This report is a publication by the IAPP and KPMG. The full version of the report, available only to IAPP members, can be accessed here.

While the complexity, variety and scale may vary from organization to organization, all organizations that process personal data contend with privacy risk.

Whether it’s uncertainty in the ability to deliver on a privacy compliance program for the next year due to ongoing regulatory change, the challenge of obtaining and subsequently maintaining full compliance with proliferating, and even conflicting, privacy laws around the world, or uncertainty from inability to predict the future — organizations need to find ways to identify, assess, evaluate and treat privacy risk.

In this climate, organizations increasingly have to grapple with a complex privacy risk environment fraught with regulatory and economic uncertainties. It is an environment replete with new and evolving harms through the proliferation of emerging technologies, changing consumer expectations on privacy, and increasing scrutiny on business initiatives and market trends.

To compliment the report, the IAPP published an at-a-glance infographic that presents key data points, which can be accessed here.

"Privacy by design and by default continues to be important beyond compliance, with regulatory requirements offering organizations the opportunity to reduce risk and effectively manage privacy harms impacting individuals in their absence."

In this year’s report, privacy leaders identified geopolitical instability, rapidly maturing and emerging technologies, lack of available talent, and increasing shareholder and regulatory expectations as some of the most significant challenges, revealing concerns about an increasingly fragmented and unpredictable world.

Against this backdrop, we found organizations taking steps to manage enterprise privacy risks considered the following to support the identification, assessment, evaluation and treatment of privacy risk: Roles and responsibilities, methodology, technology, communications and continuous improvement.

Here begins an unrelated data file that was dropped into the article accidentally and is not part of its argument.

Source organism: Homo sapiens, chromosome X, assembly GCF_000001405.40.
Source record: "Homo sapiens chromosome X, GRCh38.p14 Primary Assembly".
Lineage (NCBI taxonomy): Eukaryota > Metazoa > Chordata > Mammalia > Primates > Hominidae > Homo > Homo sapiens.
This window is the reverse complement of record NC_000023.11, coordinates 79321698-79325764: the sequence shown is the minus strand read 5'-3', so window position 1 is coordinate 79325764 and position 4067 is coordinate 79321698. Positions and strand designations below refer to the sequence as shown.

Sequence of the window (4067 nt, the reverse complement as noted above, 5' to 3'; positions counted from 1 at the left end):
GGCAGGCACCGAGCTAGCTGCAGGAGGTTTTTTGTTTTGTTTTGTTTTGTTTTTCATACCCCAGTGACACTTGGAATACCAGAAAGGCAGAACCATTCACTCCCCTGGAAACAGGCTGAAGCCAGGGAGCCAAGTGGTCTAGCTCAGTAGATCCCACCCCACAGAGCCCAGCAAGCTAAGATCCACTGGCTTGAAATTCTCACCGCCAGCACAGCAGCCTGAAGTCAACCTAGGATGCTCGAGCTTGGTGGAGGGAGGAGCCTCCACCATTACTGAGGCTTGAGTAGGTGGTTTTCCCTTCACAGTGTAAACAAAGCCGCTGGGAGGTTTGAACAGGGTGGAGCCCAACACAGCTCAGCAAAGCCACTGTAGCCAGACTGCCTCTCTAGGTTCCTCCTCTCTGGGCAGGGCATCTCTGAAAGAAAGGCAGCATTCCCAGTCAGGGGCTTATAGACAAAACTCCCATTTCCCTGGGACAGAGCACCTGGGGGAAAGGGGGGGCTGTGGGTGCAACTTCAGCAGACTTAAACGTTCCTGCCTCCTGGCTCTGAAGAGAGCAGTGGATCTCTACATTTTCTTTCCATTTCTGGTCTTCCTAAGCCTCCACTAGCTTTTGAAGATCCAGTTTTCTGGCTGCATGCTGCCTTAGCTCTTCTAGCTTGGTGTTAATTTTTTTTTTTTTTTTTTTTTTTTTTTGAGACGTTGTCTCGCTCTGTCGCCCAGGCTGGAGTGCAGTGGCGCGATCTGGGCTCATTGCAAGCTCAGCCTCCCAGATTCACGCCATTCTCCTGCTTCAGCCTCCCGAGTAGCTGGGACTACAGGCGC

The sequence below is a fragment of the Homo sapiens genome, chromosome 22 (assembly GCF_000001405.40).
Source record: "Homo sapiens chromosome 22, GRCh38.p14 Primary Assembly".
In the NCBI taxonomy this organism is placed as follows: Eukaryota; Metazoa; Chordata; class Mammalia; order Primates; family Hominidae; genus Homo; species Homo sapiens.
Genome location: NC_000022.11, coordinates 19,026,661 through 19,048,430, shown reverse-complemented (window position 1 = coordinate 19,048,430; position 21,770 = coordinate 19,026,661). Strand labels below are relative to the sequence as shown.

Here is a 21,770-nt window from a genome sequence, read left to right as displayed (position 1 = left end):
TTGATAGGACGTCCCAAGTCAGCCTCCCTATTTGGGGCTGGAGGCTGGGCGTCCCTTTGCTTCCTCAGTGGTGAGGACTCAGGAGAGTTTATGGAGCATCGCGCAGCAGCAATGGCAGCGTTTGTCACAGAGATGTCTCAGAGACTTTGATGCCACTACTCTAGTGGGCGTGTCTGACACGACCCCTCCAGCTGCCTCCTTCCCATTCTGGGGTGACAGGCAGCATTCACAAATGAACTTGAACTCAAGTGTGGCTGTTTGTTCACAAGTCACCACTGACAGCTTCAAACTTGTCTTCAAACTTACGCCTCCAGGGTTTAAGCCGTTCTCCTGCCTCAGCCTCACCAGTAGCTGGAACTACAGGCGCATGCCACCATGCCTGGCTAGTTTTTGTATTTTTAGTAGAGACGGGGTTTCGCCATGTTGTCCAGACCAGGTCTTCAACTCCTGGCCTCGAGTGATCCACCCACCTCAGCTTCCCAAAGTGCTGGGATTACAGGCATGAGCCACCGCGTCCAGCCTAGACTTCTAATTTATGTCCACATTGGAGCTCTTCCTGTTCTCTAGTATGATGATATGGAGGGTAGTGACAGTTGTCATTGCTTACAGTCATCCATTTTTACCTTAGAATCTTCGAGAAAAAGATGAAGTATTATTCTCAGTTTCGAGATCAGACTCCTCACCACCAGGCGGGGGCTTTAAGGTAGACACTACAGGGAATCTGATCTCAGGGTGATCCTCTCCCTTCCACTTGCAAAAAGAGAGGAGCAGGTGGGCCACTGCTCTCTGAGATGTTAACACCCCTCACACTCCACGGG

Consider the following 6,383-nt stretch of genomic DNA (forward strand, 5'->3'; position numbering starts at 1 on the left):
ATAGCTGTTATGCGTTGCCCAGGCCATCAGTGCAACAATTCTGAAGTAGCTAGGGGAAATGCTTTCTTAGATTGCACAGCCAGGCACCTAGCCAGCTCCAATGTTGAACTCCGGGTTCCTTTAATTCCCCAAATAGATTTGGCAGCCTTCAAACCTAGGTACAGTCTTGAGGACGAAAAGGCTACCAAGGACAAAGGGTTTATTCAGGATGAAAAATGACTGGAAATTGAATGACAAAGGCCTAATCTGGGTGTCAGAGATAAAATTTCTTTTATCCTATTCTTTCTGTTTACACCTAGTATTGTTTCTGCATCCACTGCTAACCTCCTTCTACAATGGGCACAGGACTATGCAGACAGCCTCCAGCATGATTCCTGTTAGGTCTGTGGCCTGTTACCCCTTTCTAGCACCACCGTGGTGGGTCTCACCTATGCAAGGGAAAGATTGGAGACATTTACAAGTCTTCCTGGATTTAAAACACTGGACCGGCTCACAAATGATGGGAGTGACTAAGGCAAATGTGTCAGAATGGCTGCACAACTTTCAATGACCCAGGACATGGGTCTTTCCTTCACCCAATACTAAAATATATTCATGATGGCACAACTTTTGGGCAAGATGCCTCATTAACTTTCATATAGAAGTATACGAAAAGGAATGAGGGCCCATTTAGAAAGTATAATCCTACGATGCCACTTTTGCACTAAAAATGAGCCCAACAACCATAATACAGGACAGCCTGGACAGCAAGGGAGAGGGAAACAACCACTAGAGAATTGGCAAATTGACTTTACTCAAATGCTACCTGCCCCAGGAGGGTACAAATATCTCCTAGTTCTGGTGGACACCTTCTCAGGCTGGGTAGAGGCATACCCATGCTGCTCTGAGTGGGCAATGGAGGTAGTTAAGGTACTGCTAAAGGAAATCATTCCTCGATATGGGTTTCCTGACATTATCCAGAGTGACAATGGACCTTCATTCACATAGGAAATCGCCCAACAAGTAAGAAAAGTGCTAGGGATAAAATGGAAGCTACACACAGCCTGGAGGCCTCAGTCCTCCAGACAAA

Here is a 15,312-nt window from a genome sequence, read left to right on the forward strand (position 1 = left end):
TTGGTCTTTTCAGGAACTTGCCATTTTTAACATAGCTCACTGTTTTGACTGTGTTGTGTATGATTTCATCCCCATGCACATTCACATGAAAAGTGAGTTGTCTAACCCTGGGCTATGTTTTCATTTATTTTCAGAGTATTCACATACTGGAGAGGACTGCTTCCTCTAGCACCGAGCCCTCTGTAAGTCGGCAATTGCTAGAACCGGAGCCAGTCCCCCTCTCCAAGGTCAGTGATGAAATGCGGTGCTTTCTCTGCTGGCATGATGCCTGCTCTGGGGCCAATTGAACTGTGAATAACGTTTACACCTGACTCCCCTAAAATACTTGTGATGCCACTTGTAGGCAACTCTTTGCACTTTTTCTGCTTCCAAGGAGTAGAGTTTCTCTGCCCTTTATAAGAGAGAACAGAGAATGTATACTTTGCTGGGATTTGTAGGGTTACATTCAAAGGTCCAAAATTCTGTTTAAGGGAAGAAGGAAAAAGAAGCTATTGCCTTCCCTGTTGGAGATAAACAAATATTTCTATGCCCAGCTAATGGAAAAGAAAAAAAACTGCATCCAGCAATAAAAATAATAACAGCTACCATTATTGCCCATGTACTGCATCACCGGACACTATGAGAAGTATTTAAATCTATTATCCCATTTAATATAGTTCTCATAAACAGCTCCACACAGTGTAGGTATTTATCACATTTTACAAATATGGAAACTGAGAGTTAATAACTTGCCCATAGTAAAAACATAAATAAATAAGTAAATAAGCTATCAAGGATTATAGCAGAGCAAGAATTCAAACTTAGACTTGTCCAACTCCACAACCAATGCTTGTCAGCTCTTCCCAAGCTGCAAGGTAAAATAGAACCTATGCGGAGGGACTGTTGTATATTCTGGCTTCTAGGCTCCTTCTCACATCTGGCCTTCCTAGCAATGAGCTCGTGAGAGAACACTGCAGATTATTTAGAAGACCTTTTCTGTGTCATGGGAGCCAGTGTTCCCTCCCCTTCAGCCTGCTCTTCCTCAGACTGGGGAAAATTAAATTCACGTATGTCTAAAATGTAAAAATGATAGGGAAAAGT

Key Takeaways

The five highest priority privacy risk domains identified by participants were data breaches, noncompliant third-party data processing, ineffective privacy by design implementation, inappropriate personal data management and insufficient privacy training for employees.


The most common and most emerging privacy risk identified by participants was difficulty maintaining compliance across various regulatory regimes with differing and/or evolving requirements.


Almost 30% of organizations use spreadsheet technology to help manage their privacy risk efforts.


Only 50% of organizations have an established privacy risk appetite.


64% of organizations have a privacy risk management program that is fully integrated into their overall enterprise risk management program.


83% of organizations place some kind of privacy risk information in their annual report.


Almost 93% of organizations indicated privacy is a top-10 organizational risk, and 36% ranked it within the top five.

  • Additional top-ranked emerging risks included balancing data localization requirements with EU business needs, unintended consequences due to immaturity in managing the privacy risks that occur through the use of AI and privacy risks resulting from efforts to monetize data.
  • Regulation/compliance, data management and governance were the top three most common risk domains identified by participants.

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